Alright, can we just come out and say it? Picking out a so-called “tech-head” doc and designating her or him as the new CMIO at your organization is just so last century. Really. Because, while such an ad hoc tactic, used to help move a first electronic health record (EHR) implementation forward, might have been acceptable in a community hospital 15 years ago, the reality is that the emerging healthcare system is increasingly demanding the emergence of a new generation of clinical informaticists willing to take on a dizzying range of new roles and responsibilities, particularly as new titles like chief health information officer, chief clinical information officer, and chief clinical transformation officer, emerge.
The demand will only continue to intensify for clinical informaticists able to help their organizations lead true clinical transformation, leverage IT and analytics for population health and accountable care organization (ACO) development, and satisfy demands for value-based care delivery, readmissions reduction, and other initiatives coming out of both federal healthcare reform processes and demands U.S. healthcare system-wide by purchasers and payers for increased value for expenditure, as well as from newly energized healthcare consumers.
What kinds of people will be needed? Individuals with solid clinical (medical, nursing, pharmacy, etc.) backgrounds, as well as interest, ability, and familiarity with informatics and IT, plus a (very solid) dose of leadership ability, who are systems thinkers and ready to help bring together all the diverse stakeholders around the transformational-change table. And yes, we’ve got shortages.
David Levin, M.D., who was CMIO at the Cleveland Clinic Health organization from 2011 through 2014, and who is now consulting as founder and partner in Amati Health, a Suffolk, Va.-based consulting firm, explained the forward evolution of the CMIO role specifically this way: “We as a healthcare system have been about implementation the past five years, getting the infrastructure into place. And we’re not done, but we’re well down the road,” he said. But now, the CMIO role “is starting to converge with the roles of the chief quality officer or chief medical officer, roles that are about performance management, about envisioning a better future and achieving better performance, including around concepts of the Triple Aim,” which is the idea being promoted by the Institute for Healthcare Improvement of continuously improving the quality of clinical outcomes, improving the cost-effectiveness of health care, and enhancing the patient and community experience. As a result, Dr. Levin believes that what has until recently been framed as the CMIO role has begun to “morph and migrate” into roles around strategy and performance management. “In some cases, CMIOs are becoming CIOs,” he told me. “In other cases, they’re creating new roles, like that of the chief health information officer.” Nor is the CHIO going to be limited to working with physicians, he emphasizes. Some senior nurse informaticists will also inevitably rise into CHIO roles, he believes.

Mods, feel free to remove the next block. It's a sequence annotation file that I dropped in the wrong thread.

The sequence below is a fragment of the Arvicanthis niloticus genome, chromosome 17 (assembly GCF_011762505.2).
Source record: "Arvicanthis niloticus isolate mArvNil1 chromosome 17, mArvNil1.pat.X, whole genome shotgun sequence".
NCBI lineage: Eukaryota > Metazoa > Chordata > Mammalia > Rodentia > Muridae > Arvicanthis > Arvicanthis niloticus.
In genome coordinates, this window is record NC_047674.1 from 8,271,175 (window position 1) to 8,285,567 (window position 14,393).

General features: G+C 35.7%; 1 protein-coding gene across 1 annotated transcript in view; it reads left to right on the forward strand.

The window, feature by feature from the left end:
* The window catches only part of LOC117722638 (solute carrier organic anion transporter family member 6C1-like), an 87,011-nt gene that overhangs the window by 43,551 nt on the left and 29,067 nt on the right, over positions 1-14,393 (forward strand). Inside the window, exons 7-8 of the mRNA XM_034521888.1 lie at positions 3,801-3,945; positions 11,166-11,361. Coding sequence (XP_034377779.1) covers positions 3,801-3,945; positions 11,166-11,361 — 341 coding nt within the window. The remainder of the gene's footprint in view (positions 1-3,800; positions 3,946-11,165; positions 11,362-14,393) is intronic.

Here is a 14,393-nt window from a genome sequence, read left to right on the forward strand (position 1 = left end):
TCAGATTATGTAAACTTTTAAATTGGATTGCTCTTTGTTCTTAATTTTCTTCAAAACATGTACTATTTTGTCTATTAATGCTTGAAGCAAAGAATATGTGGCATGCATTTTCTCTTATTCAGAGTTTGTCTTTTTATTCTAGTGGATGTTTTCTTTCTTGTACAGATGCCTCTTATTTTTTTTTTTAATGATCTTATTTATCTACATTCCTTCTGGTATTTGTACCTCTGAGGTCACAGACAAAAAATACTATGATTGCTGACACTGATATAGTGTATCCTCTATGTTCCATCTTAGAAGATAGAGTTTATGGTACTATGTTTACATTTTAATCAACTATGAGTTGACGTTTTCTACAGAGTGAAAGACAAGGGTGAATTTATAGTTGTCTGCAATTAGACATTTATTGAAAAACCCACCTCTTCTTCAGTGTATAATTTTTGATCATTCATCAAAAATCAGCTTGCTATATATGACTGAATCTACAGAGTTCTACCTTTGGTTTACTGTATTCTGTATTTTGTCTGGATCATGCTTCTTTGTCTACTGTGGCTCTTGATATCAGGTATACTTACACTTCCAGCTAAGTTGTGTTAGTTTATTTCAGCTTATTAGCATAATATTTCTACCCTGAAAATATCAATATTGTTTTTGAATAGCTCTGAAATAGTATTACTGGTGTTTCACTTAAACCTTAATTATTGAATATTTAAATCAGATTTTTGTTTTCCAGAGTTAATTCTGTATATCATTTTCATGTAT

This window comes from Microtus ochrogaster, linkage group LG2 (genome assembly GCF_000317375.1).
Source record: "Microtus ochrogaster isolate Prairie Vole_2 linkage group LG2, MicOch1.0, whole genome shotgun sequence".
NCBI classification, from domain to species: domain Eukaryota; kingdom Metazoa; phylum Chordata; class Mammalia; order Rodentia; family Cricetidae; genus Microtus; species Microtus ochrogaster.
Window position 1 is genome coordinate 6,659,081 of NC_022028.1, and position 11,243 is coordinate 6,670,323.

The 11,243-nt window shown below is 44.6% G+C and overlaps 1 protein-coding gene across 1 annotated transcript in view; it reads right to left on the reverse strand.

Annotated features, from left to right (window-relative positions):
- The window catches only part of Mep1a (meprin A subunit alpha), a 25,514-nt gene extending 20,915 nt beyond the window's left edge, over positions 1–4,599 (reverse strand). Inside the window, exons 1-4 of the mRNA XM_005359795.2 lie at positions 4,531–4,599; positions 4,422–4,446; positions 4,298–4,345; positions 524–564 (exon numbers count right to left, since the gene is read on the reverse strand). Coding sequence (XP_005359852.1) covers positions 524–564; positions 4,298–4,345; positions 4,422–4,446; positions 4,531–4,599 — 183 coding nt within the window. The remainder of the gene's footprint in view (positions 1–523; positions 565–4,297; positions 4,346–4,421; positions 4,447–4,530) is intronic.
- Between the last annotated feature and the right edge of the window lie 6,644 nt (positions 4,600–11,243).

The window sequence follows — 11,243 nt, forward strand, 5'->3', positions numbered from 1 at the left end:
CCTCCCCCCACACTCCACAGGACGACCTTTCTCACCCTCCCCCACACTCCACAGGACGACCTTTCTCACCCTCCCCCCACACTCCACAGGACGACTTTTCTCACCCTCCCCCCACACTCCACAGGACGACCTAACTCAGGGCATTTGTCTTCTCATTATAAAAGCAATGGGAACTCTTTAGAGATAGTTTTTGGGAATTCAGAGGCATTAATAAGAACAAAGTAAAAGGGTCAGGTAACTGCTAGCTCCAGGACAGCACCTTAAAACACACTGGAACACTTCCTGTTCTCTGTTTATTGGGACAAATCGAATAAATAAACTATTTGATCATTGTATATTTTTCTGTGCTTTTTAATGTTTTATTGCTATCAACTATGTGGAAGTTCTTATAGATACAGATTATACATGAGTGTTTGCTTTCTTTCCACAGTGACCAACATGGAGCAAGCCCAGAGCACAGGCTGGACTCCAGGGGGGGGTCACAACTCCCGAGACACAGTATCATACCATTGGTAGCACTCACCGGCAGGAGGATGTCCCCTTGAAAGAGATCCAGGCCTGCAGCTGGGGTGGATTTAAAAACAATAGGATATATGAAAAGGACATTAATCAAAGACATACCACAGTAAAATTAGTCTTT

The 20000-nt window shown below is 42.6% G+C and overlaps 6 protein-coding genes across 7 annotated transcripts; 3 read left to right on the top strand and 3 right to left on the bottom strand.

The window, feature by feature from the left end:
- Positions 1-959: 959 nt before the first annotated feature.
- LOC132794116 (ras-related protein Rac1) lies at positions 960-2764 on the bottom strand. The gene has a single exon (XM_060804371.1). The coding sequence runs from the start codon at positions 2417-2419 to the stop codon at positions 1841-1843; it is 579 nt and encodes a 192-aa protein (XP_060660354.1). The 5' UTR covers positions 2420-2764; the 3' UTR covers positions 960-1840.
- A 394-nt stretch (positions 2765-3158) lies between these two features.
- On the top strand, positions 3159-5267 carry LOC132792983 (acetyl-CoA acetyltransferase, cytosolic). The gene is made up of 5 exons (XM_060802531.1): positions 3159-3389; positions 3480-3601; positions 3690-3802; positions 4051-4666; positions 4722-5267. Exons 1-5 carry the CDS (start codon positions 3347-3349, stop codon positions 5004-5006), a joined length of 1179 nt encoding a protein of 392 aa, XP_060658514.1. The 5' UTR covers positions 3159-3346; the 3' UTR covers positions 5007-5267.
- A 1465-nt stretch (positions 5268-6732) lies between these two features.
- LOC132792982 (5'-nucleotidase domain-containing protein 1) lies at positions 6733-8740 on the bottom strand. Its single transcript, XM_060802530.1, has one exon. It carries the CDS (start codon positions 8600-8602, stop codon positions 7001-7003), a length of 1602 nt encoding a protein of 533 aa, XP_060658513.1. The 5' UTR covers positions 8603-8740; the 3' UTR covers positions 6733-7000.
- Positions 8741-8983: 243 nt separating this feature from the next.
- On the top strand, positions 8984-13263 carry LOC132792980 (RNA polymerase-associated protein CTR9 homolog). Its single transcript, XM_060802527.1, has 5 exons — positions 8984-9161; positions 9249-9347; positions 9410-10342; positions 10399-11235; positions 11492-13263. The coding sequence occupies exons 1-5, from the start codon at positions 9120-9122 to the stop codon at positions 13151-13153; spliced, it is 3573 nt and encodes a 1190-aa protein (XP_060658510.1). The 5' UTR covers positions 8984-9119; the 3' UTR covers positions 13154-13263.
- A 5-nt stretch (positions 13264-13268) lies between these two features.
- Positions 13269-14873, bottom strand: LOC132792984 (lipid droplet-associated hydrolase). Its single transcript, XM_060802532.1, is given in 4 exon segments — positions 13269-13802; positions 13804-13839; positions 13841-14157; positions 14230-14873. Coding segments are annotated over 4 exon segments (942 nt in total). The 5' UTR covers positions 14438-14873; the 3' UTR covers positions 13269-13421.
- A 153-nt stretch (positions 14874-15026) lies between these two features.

Dr. Levin was part of a team led by consultant Pam Arlotto, president and CEO of the Roswell, Georgia-based Maestro Strategies consulting firm, who published a white paper entitled “From the Playing Field to the Press Bo: The Emerging Role of the Chief Health Information Officer,” the publication of which was highlighted via an interview between myself and Arlotto and Levin published on the Healthcare Informatics website in October 2014.
In the interview, Arlotto noted that part of what is happening now is a transition from an early focus on technology to a focus on information, and ultimately, among the most strategically advanced U.S. patient care organizations, to a focus on value. Transitioning through those shifts, Arlotto emphasized in the interview, “You really need to shift the type of leadership you need.”
All this, she noted, is strongly correlated to the overall level of advancement of any particular patient care organization. As Arlotto said in the October 2014 interview, “A 1.0 organization is still very fee-for-service-oriented and fragmented, a 2.0-level organization is beginning to integrate and do care and population health management, and a 3.0-level organization—the most advanced, according to her team’s schematic—“is about risk management and population health management.” Further, she noted, “The biggest difference between a 2.0-level organization and a 3.0-organization is that the 3.0-level organization is really about integrating informatics and quality improvement; they’re really converging those roles and functions together, and having those leaders collaborating, as opposed to them all being in their silos and functional areas.”